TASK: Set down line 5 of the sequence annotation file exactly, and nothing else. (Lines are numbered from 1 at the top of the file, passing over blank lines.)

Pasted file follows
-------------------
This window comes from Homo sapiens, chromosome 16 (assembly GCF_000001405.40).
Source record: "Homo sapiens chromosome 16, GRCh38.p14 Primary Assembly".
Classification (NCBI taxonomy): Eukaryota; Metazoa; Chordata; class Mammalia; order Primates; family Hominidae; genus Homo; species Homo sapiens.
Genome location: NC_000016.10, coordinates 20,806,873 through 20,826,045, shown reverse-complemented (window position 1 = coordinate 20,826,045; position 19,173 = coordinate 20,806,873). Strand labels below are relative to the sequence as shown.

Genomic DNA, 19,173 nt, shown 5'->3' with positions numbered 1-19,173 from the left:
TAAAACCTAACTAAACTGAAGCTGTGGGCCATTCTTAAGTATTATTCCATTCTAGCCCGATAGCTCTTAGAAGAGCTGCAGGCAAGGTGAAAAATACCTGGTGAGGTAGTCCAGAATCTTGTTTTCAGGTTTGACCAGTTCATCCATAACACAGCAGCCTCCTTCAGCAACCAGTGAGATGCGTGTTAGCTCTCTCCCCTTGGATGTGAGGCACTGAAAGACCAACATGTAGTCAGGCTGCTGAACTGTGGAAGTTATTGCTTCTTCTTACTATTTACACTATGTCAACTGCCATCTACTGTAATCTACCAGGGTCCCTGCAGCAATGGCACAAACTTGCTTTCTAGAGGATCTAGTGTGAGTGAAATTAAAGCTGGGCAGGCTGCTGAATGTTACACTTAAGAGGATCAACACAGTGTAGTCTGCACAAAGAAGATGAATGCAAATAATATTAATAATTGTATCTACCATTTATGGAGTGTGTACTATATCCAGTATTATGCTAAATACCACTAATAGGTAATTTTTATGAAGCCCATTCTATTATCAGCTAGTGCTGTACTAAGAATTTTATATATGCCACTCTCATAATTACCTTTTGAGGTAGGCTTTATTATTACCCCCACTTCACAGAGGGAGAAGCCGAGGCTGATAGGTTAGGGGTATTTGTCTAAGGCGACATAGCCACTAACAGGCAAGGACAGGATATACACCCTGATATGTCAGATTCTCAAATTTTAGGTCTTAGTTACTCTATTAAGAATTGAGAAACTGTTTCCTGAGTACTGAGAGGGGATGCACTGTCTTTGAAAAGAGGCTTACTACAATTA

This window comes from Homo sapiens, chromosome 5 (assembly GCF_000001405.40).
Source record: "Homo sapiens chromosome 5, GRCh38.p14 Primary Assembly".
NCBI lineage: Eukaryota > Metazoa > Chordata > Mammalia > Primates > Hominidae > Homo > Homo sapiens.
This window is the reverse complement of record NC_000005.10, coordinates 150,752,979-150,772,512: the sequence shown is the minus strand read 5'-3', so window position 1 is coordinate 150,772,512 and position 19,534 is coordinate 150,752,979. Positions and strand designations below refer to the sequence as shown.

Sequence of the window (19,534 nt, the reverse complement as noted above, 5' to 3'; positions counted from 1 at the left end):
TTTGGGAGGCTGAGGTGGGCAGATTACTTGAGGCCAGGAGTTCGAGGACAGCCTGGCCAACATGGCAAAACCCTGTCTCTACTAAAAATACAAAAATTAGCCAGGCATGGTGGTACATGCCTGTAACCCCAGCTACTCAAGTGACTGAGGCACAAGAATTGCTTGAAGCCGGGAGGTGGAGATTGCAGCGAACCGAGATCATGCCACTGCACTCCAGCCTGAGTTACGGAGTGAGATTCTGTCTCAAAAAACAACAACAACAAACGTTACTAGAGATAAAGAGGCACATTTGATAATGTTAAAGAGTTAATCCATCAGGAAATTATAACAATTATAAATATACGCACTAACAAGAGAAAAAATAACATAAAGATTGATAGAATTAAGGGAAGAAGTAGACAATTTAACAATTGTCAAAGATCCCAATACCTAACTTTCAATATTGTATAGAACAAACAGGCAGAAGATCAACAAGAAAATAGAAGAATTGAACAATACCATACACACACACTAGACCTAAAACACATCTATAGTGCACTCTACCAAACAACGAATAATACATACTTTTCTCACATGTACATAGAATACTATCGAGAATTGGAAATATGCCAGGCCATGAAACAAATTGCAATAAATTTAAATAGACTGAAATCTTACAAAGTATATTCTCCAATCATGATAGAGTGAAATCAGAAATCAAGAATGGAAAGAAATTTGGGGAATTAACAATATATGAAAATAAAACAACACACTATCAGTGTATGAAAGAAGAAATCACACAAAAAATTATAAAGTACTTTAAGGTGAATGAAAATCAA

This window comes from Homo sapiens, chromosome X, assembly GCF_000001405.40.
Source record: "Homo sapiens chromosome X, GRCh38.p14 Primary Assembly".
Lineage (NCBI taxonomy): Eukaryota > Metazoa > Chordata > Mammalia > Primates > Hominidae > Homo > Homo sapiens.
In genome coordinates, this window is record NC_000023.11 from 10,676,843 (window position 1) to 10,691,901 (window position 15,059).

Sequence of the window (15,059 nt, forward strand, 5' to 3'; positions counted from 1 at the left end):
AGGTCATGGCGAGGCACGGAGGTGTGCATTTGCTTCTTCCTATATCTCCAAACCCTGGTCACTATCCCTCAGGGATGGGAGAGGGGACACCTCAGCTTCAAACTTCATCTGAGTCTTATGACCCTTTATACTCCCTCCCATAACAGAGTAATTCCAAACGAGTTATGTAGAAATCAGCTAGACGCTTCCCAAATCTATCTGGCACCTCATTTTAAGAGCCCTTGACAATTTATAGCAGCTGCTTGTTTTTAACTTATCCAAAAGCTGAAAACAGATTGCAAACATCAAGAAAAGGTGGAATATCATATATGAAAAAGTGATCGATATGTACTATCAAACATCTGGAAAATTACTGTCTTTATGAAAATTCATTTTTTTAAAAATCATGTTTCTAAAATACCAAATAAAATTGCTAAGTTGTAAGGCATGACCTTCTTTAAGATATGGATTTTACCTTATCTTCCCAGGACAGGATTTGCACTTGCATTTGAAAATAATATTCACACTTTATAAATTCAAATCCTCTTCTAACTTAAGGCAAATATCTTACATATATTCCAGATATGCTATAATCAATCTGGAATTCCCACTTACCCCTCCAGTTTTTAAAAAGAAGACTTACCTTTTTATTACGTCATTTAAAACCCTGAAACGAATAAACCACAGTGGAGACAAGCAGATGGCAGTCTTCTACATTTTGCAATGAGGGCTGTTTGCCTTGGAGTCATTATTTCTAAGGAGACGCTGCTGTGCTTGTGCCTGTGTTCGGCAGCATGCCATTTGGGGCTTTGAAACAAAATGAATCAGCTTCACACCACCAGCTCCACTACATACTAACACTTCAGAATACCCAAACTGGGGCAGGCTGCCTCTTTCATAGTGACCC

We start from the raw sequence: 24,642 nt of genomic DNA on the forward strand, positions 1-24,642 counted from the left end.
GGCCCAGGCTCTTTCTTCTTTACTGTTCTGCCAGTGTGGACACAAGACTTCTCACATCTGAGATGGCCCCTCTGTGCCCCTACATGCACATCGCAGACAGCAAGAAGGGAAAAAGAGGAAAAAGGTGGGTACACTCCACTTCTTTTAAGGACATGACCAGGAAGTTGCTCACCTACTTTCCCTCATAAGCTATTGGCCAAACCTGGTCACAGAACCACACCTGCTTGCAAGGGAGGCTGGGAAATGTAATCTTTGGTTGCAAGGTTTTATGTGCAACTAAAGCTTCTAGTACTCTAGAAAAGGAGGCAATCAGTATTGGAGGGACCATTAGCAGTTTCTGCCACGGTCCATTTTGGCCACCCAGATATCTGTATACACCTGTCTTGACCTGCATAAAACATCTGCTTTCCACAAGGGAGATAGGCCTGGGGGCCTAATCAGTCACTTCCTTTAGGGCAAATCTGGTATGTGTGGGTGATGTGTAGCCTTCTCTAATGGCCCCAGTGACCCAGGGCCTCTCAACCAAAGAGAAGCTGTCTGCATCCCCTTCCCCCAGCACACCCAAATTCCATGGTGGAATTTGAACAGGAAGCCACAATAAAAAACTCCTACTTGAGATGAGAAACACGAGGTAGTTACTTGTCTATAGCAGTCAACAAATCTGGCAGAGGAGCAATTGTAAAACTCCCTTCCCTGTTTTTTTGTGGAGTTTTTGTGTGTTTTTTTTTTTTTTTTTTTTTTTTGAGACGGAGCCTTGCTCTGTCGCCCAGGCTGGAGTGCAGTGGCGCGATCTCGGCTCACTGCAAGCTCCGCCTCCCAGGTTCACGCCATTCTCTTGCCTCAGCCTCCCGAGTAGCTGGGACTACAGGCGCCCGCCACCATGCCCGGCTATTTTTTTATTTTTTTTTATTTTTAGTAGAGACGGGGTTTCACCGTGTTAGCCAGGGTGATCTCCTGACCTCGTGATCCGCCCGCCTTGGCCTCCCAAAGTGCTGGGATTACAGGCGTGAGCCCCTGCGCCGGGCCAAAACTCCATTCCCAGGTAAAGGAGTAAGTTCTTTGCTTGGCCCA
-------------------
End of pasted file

Genomic DNA, 19,173 nt, shown 5'->3' with positions numbered 1-19,173 from the left: